On our previous visit, I’d bought 4 hog jowls for guanciale and they’re just ready now. They smell fantastic and I can’t wait to make some carbonara or amatriciana using it. We’ve also previously purchased stewing beef and the resulting stews were the best I’ve ever made, richly flavorful and very tender. We’ve also had his Octoberfest sausages (the best I’ve tasted) and his eggs are superior to any I’ve found around Toronto with the exception of some a farmer friend will occasionally sell to us.

Everything from Our Gate to Your Plate is pastured or (honestly) free-range, the lamb and beef is grass-fed only, and the hogs are allowed to forage in the woods as much as possible. All animals are growth hormone- and drug-free. The goal is to raise everything as close to the animals’ natural habits as possible. Their meat is seriously good.

If you live in the GTA (Greater Toronto Area), it’s a lovely drive to Grimsby where the farm is located on the Niagara Escarpment above the town. Take a cooler, make your purchase then enjoy a day visiting wineries and sightseeing.

If you’re interested, Andy has a few frozen birds left!
I did notice one thing on this visit: even though there are animals all over the place, it doesn’t really have that “barnyard smell” (something I actually don’t mind at all, though some do). Andy is good with his animals, very concerned for their welfare and attentive to their needs. Our Gate to Your Plate obviously gets my enthusiastic approval.

The fact that our most recent visit to Andy’s farm came hard on the heels of my distressing experience with a big American supermarket (although the Canadian ones aren’t any better) drives the point home soundly that you can find meat (and vegetables and fruit) that really are worth buying, cooking and eating. Yes, you will have to pay a bit more, but it is completely worth it. If the money is so great a concern, simply buy less.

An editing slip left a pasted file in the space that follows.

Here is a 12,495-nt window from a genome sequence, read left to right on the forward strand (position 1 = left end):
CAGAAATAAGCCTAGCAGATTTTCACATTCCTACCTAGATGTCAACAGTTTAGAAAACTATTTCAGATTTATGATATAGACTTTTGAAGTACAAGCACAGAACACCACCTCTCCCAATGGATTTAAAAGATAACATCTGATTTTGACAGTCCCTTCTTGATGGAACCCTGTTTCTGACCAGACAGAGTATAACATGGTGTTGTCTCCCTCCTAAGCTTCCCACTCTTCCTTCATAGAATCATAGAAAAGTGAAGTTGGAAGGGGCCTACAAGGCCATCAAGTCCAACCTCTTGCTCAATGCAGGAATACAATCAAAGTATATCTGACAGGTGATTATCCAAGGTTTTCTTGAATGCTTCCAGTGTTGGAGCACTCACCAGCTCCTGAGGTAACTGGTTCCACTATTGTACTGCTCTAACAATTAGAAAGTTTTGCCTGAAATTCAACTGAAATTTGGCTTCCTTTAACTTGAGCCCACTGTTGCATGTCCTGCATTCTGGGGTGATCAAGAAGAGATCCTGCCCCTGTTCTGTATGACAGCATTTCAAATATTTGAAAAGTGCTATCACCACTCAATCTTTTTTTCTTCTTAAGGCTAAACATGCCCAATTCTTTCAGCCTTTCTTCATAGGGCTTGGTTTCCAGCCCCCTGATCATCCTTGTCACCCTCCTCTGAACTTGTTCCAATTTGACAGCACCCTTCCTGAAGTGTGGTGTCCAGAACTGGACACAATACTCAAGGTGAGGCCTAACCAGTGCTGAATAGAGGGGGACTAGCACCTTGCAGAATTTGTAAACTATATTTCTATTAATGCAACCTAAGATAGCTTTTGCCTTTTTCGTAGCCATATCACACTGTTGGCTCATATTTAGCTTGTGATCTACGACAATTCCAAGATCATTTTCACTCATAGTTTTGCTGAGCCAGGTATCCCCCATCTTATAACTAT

Farms like Andy’s need our support. If you have a local farmers market, patronize it. Get to know the folks who are growing your food. The returns are far greater than the effort put in to acomplish this. Plus, the money you’re paying is going directly into the farmers’ hands, not into the pockets of middlemen and people to whom selling food is just a job. If there aren’t farmers markets where you live, search out the small greengrocers and butchers. Generally they know a fair bit about the food they are selling.

And if you’re lucky enough to have someone like Andy around, make the effort to get to know them. Your return will be one hundredfold.

[Sidebar: We bought from Andy a beautiful bone-in pork shoulder roast with skin-on for crackling. That’s going to be slow-cooked for tomorrow night’s dinner with our family. I will be taking photos and it’s going to be a feast with mashed potatoes, gravy, homemade apple sauce with horseradish (a favorite with roast pork) and the best green vegetable we can find. We haven’t decided on dessert yet. Maybe some cheese and fruit.]


Anonymous said...

Sounds delicious!

Rick Blechta said...

This roast (if that's what you're speaking about) will need careful cooking, since it's a) sort of expensive, b) over 9 pounds, and c) I haven't cooked a pork roast this big in years.

We will post photos!

Rick Blechta said...

I will still do a full blog post on this meal, but I have to say, the pork (and cracklings) turned out very well indeed. The only disappointment was the amount of fat with the roast. Weighing it at the end (since I didn't want to cut it off before cooking then tie it back on), I came off with 3.5 pounds on a 9.5-pound roast. That's a bit high when you're paying a premium price for the meat. Don't get me wrong, though: the meat had a fantastic taste and texture and the gravy was out of this world, but all the fat proved to be, as I said, disappointing. Pork shoulder roasts can have a large amount of fat under the skin, but it should be priced accordingly.